An Analysis into Local Government Corruption in India
Corruption is a long standing social issue persistent in India. From reportedly 51% of respondents from a survey admitting to paying bribes, to large industries such as telecommunications and coal showing signs of corruption, for the economic benefits of citizens or corporations, corrupt practices are used.
All the way back to post-independence India in 1951, the Industries Act required all operations to receive a license from the government, which limited investments from foreign countries as well as stifling competition, and ultimately led to bribery in politics being ubiquitous. While the Anticorruption Bureau of India was created in 1961 for the sole purpose of fighting corruption, it still persists all throughout the country well into the 21st century.
While there are many schemes present among businesses to benefit themselves, there is local corruption as well. The judiciary and police force were ranked third and second most corrupt institutions in India, which makes an easy way for citizens to bribe to get out of legal trouble on a singular level. Grand schemes among large companies are more prevalent in India than ever, with India growing exponentially, but local corruption is still just as bad under the law.
In property registration, policing, municipalities, transport offices, tax departments, water departments, and the electricity board, bribery is used commonly among people living in India. Sometimes a one off payment, sometimes a recurring tactic, bribery is used to get things done, to push for their own agenda, or to hide something, bribery is apparent in almost all parts of India. One of the main reasons for this is because of the lack of ways to either report it or get the government involved, especially in more rural areas.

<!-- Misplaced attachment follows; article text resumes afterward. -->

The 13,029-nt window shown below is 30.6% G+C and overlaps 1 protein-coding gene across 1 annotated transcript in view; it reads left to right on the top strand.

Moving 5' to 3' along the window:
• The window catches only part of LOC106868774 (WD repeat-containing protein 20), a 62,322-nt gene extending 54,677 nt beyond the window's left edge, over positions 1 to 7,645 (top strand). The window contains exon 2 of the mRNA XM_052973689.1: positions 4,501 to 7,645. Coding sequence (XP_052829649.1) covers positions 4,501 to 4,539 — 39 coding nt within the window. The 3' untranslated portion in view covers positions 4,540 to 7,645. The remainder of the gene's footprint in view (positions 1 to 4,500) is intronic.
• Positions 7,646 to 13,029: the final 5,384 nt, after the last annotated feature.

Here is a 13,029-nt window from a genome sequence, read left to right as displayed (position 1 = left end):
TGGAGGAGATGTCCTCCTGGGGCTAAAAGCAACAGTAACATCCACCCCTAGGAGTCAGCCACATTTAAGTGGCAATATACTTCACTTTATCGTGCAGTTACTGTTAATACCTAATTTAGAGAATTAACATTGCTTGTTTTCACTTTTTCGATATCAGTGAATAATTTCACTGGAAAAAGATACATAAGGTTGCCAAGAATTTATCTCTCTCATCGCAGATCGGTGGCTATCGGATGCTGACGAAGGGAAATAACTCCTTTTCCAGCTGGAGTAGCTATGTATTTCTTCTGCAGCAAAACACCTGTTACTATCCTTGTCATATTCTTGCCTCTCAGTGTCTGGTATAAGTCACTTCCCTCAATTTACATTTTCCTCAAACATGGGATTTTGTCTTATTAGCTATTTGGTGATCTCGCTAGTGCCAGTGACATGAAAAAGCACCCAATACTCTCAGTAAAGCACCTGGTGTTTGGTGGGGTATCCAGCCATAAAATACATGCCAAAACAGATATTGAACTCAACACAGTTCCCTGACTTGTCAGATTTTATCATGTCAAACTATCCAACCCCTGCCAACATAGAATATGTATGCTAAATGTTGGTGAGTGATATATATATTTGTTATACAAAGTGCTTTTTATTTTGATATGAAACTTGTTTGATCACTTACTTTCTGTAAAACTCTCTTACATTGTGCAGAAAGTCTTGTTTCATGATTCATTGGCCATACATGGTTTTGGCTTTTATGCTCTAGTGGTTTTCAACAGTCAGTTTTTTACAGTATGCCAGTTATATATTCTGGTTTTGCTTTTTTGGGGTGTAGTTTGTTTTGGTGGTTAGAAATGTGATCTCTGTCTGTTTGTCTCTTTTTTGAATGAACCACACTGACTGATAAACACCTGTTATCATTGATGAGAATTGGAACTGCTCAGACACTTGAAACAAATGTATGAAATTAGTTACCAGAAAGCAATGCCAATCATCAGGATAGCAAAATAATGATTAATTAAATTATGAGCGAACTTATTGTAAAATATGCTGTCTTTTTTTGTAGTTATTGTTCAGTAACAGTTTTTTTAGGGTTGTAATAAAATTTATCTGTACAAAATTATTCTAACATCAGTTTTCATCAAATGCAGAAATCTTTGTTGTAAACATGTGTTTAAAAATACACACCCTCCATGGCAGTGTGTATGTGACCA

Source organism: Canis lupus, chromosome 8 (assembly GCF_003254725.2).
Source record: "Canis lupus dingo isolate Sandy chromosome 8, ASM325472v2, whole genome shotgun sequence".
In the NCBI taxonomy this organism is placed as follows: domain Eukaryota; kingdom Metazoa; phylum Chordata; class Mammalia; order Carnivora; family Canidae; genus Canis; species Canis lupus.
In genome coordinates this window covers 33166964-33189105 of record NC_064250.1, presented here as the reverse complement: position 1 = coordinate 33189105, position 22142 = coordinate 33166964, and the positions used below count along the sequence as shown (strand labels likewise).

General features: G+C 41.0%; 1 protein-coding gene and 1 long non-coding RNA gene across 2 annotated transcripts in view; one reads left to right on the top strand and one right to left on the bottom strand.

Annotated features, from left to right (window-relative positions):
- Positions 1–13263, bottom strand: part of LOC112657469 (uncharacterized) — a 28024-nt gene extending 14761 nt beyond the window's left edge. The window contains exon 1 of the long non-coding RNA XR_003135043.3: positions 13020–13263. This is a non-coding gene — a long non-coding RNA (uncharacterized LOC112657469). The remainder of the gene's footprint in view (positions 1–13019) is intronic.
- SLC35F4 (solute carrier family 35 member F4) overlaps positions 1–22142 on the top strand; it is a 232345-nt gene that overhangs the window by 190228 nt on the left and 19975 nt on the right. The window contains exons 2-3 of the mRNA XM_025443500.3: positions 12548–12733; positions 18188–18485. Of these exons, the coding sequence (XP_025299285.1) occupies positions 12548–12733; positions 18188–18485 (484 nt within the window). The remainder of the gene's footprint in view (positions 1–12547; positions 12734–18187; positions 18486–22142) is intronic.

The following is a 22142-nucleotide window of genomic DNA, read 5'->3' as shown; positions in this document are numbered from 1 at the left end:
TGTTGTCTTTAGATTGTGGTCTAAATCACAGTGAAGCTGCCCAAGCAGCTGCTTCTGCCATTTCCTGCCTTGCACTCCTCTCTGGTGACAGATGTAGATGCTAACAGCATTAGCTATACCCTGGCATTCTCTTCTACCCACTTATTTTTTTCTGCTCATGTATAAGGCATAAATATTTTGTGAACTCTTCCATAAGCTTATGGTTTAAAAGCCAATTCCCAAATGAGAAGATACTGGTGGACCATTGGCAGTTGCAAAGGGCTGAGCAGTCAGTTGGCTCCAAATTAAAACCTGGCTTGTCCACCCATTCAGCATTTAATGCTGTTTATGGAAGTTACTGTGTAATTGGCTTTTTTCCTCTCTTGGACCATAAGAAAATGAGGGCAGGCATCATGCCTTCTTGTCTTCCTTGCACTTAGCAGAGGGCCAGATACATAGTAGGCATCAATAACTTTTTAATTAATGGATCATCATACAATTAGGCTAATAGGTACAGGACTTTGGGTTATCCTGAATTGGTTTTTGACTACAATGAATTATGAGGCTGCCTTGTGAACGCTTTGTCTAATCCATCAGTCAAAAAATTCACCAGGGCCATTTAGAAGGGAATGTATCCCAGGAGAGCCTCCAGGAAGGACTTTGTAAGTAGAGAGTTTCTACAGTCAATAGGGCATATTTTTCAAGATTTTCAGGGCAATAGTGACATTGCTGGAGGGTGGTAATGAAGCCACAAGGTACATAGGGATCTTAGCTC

Even the largest corporate and governmental scams and corruptions trickle down to hurt the people. Most rampant are the ones of the early 2010’s, as in the Commonwealth Games Scandal, which cost the government $1.8 billion, a telecom fraud, which cost the government $39 billion, and the Colgate scandal which involved the Prime Minister and cost the government $34 billion. All of these show corruption in the government, which desensitizes the idea of a simple bribery to those living in the country.
Both on a large and small scale, there is not enough circulation of the problems and implementation of solutions to fix the issue. The primary step should be to acknowledge the problem faced in government, cracking down first on the largest offenders to show the public there are consequences. Having corrupt institutions such as in the police, tax collection, and public works trickles down and affects everyone, which is worse for people than anyone else.
Locally, there needs to be many changes regarding corruption. Light needs to be shed on the issue locally, either in schools or some other way, and should address and put to a stop bribery and other tactics. As for if anyone sees it, there should be a place to anonymously report it, or some type of service to prevent the spreading of corruption via bribery. As said before, it all trickles down from the top. If the government, wealthy people, or large groups such as police are committing the crime, then other poorer people or groups will follow, making more of the country participate in corruption that should be stopped.